The Appellate Court may not interfere with the finding of the trial court unless the finding recorded by the trial court is erroneous or the trial court ignored the evidence on record. The High Court reversed the decree passed by the trial court without discussing oral and documentary evidence and several grounds raised before the trial court. The High Court veered away from the main issue and went on to elaborate on the law of arbitration and the mode of setting aside the arbitral award under Section 34 of the Arbitration Act, which in our view, was not warranted. Without considering the oral and documentary evidence, the High Court erred in interfering with the factual findings recorded by the trial court and the impugned judgment is liable to be set aside.Print Page
Supreme Court of India
Venkatesh Constrn.Co vs Karnataka Vidyut Karkhane ... on 20 January, 2016
Bench: T.S. Thakur, A.K. Sikri, R. Banumathi
CIVIL APPEAL NOS. 461-462 OF 2016 (Arising out of SLP (C) Nos.29680-29681 of 2010) Citation;(2016)4 SCC119
2. These appeals assail the judgment dated 15.06.2010 in R.F.A. Nos.1051 of 2003 and 1076 of 2003, by which the High Court of Karnataka vide the common impugned judgment reversed the judgment of the trial court and allowed the appeal of respondent-defendant. While doing so, the High Court dismissed the cross-appeal preferred by the appellant-plaintiff.
3. Briefly stated case of the appellant-plaintiff is that appellant-company is engaged in construction of dams and other civil works and registered as a civil contractor for the Government of Karnataka amongst others. The respondent-defendant invited tender on 17.08.1991 “for constructing a compound wall along the boundary line of Kavika and also for constructing underground sump, shed to store useful laminations and also core assembly shop for these works”. The appellant responded to the said tender and appellant’s tender was accepted by the respondent. On 12.02.1992, a contract was executed between the appellant and the respondent incorporating the terms and conditions and the cost of work was estimated at Rs.10,86,200/-. The appellant had quoted the rates on the premise that the earth work for the foundation was to the depth of 1.5 metres and average width of 4.25 metres. However, after the work commenced, even while digging earth to one foot depth, it was noticed that soil was caving in and there was seepage of water from Vrushabhavathi river. The appellant was instructed by the respondent’s engineers to dig earth up to four metres depth until hard soil bed is reached. Accordingly, in order to make a trench of four metres depth, appellant had to excavate earth commencing from width of six metres at the ground level and the entire nature of work changed and appellant had to incur additional expenses on account of the changed plan. The changed measurements were verified by the engineers nominated by the respondent and a payment of Rs.4,50,000/- was made in two running bills. The respondent then asked the appellant to stop the work till the new designs are given by the respondent which was not forthcoming. Vide several letters appellant sought permission for continuation of the work, but, there was no response from the respondent. Finally, after issuing legal notice dated 15.03.1993, for which no reply was given by the respondent. The appellant filed a civil suit being Original Suit No.11037 of 1993 in the court of Additional City Civil Judge, Bangalore, making a claim of rupees thirty lakhs under various heads, interalia, on the work already completed, towards the extra earth work, stocking of materials and also liquidated damages and others.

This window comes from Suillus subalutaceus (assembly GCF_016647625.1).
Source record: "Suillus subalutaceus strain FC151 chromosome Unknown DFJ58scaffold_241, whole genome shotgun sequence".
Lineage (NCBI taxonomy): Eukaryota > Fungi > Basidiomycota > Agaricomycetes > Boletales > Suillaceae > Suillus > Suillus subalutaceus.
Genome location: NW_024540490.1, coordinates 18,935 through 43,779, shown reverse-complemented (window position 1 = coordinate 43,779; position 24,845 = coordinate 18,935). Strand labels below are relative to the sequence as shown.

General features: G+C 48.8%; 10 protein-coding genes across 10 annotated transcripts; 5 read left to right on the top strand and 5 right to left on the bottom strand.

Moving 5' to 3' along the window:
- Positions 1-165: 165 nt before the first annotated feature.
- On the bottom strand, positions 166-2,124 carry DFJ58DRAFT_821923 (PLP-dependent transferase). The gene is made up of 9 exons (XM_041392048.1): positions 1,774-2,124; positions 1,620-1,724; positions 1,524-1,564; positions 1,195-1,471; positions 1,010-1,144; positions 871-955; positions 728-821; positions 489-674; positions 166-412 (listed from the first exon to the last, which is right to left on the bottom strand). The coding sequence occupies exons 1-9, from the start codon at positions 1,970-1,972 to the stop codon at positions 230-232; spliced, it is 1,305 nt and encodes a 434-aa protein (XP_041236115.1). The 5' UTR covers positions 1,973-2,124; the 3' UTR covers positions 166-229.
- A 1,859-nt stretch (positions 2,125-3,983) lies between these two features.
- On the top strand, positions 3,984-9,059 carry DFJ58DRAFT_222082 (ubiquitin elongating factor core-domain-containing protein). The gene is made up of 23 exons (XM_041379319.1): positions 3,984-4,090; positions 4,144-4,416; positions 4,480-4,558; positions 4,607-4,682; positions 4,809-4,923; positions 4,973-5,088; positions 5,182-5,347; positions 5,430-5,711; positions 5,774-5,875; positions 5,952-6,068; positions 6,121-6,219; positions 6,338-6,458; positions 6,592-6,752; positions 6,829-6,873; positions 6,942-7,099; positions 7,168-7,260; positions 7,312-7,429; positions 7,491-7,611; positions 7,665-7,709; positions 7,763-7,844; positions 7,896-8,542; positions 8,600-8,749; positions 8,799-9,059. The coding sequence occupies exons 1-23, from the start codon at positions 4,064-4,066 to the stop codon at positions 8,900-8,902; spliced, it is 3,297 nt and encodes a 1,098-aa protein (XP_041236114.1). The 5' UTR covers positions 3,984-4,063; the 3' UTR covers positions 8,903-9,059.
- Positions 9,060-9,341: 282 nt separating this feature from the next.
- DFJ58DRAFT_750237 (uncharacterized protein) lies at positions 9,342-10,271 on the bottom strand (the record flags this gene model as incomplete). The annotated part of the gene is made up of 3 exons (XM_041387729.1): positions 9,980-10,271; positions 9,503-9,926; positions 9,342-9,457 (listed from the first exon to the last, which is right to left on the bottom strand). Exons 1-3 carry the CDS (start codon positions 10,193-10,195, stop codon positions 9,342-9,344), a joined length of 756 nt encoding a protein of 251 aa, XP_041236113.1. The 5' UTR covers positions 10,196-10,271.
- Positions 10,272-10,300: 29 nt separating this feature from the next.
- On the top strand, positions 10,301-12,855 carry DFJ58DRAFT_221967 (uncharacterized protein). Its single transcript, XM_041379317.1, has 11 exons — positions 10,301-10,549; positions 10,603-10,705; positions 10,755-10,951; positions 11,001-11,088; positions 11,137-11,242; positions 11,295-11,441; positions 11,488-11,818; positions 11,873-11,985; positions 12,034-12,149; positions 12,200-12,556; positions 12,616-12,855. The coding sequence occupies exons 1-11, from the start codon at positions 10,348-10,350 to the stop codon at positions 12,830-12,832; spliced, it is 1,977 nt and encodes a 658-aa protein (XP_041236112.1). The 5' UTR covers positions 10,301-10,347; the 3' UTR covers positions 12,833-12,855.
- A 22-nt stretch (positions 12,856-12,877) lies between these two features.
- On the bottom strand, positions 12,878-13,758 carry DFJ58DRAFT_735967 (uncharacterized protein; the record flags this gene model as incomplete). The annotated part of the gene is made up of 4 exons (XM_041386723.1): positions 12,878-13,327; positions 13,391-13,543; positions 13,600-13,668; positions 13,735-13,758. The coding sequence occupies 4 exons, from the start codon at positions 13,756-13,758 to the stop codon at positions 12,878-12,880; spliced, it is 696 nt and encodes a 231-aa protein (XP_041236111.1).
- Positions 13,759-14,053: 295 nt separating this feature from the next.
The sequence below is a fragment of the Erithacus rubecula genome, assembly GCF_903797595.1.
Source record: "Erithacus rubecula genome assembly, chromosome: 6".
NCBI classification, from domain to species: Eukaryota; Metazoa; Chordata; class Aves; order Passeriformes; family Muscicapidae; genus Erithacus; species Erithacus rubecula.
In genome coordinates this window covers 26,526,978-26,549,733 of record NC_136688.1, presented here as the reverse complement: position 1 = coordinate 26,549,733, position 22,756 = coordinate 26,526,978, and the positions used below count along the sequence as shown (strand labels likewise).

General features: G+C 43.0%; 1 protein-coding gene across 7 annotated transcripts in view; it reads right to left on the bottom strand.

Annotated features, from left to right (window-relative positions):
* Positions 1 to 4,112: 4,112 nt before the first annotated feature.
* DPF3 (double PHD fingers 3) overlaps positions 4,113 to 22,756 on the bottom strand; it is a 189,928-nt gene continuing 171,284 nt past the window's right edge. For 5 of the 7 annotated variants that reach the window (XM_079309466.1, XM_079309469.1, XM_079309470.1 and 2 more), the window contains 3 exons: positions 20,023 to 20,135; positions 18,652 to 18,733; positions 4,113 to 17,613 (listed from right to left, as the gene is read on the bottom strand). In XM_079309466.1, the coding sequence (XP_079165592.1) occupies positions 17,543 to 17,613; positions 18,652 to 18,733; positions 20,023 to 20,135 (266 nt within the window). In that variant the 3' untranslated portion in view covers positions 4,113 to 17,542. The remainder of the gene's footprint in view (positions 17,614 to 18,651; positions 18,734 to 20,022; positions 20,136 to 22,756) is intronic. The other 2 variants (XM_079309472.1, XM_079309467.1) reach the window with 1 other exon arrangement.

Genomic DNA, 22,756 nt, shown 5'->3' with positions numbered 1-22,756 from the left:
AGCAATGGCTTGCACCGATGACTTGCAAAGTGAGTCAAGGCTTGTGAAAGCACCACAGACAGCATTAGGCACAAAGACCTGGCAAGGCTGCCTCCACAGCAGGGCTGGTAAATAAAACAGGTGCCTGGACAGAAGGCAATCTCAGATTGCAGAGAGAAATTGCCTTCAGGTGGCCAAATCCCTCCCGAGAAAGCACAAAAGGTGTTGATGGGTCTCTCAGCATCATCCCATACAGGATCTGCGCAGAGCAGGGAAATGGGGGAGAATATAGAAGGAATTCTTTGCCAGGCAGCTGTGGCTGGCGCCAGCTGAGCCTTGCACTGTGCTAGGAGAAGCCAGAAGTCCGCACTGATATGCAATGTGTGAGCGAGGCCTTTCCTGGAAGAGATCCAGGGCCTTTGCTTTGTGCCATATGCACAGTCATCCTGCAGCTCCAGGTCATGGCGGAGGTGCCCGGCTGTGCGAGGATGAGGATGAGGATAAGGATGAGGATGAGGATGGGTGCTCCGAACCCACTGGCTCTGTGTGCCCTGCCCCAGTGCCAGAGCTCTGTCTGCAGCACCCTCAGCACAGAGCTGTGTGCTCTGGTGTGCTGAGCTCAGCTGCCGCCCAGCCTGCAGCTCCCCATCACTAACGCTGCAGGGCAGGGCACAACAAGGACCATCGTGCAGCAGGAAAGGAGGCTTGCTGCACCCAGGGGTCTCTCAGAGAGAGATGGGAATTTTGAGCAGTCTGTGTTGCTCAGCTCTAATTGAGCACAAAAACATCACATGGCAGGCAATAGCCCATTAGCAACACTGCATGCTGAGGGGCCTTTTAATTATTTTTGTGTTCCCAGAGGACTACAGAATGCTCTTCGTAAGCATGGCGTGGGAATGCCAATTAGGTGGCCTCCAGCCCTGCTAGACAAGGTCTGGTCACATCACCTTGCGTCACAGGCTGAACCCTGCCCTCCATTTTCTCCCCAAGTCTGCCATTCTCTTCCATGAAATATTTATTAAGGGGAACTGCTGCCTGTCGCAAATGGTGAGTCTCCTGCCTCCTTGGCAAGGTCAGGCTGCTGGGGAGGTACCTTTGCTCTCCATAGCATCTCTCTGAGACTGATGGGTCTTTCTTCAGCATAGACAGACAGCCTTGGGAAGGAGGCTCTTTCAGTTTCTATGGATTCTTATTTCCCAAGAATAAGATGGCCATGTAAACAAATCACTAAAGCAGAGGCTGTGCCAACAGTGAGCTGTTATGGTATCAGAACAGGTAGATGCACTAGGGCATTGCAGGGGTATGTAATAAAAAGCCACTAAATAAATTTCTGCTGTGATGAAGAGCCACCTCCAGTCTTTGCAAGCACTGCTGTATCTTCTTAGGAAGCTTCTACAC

4. Admitting the execution of the contract dated 12.02.1992, the respondent filed a written statement contending that the construction of the compound wall was in accordance with the estimate and the question of the respondent’s directing the appellant to stop the ongoing work for want of fresh design did not arise. Respondent averred that the appellant unilaterally stopped the work and there is no question of defendant making further payment. It was averred that no extra work was done by the appellant and the respondent was not liable to pay any amount either towards the damages or towards the alleged loss sustained by the appellant.
5. On the above pleadings, trial court framed seven issues. To substantiate the claim, appellant-plaintiff examined four witnesses and produced thirty three documents. On behalf of respondent-defendant, DW-1- Jagadeesh Kumar-Deputy Manager was examined and five documents were produced. Upon consideration of evidence adduced by the parties, the first three issues were answered in favour of the appellant-plaintiff viz.: (i) appellant’s claim as to extra work; (ii) respondent’s direction to stop the running work for want of revised design and (iii) due to stoppage of work side embankment began to fall in the trench due to the seepage of water and involving double work for the appellant-plaintiff to remove the fallen loose earth. Taking note of the fact that the respondent had paid only a sum of Rs.4,36,575/- to the appellant out of the assessed value of Rs.5,82,100/-, trial court calculated the balance of Rs.1,45,525/- as the balance amount payable in respect of completed portion of the work. On the value of building material stock, trial court awarded Rs.1,00,000/- as against the appellant’s claim of Rs.6,00,000/-. Trial court decreed the suit in respect of extra earth work, embankment work and other heads and directed the defendant to pay in all a sum of Rs.3,23,000/- to the appellant with proportionate cost and interest on the said amount at 12% per annum from the date of the suit till the date of realization.